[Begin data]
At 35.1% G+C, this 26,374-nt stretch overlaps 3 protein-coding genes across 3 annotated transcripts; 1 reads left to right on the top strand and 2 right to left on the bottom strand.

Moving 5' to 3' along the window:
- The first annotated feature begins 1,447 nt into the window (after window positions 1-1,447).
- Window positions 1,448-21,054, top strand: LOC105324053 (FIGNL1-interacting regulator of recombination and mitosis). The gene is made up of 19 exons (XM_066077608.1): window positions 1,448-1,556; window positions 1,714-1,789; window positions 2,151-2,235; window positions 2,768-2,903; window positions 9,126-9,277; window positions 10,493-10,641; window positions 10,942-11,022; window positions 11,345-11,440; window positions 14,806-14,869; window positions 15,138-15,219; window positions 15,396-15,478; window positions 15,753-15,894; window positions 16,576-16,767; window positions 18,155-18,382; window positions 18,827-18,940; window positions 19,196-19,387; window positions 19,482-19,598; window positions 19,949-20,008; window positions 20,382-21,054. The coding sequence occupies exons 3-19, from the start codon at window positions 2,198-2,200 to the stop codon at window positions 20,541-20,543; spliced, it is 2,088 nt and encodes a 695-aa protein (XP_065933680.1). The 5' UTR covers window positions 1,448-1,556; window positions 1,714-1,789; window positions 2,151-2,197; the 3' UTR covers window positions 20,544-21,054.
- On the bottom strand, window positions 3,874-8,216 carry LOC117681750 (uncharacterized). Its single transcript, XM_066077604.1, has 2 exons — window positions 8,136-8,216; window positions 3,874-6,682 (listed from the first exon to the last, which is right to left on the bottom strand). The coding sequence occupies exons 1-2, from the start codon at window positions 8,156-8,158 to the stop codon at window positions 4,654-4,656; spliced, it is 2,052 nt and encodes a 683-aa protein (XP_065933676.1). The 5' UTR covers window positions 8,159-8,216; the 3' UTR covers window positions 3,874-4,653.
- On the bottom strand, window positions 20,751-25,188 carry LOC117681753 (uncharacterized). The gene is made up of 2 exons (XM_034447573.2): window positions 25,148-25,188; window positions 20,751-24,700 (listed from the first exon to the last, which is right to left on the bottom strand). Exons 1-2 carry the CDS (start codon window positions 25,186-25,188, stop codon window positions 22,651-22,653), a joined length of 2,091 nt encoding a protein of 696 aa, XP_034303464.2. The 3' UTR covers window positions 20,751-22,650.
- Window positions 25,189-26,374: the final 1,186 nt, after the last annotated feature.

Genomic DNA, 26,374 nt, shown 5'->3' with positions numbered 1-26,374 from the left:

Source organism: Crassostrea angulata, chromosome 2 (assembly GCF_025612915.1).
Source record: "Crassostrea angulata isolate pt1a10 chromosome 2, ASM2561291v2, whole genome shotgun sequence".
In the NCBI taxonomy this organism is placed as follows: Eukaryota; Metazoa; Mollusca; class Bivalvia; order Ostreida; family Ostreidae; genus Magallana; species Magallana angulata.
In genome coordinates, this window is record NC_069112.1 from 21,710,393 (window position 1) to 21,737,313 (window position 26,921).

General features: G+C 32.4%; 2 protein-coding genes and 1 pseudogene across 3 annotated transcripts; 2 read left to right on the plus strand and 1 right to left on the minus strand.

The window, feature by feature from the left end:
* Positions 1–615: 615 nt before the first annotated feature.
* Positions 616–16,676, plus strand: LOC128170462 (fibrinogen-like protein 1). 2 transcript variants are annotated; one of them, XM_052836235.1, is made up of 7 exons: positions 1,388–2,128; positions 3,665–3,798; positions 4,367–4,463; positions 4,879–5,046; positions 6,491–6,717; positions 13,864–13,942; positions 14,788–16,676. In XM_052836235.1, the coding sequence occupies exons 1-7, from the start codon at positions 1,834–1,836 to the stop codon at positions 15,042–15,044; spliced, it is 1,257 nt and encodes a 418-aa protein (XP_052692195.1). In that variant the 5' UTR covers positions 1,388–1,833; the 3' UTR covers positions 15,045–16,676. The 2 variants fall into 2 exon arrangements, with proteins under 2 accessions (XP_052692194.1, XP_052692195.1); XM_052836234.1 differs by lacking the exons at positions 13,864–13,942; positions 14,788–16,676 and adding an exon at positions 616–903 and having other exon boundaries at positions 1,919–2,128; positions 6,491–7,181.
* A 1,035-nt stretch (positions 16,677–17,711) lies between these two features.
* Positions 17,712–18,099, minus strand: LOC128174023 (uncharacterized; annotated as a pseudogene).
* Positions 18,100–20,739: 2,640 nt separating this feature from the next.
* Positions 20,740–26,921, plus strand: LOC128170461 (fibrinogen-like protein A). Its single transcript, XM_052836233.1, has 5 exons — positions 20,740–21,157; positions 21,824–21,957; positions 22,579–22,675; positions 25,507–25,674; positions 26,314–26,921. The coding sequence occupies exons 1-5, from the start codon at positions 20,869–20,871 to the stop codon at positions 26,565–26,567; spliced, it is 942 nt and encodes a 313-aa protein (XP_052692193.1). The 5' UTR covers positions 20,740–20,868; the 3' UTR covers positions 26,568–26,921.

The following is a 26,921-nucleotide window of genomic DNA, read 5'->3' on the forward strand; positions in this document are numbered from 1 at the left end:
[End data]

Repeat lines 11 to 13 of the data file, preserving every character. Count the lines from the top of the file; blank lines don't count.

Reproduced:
In the NCBI taxonomy this organism is placed as follows: Eukaryota; Metazoa; Mollusca; class Bivalvia; order Ostreida; family Ostreidae; genus Magallana; species Magallana angulata.
In genome coordinates, this window is record NC_069112.1 from 21,710,393 (window position 1) to 21,737,313 (window position 26,921).

General features: G+C 32.4%; 2 protein-coding genes and 1 pseudogene across 3 annotated transcripts; 2 read left to right on the plus strand and 1 right to left on the minus strand.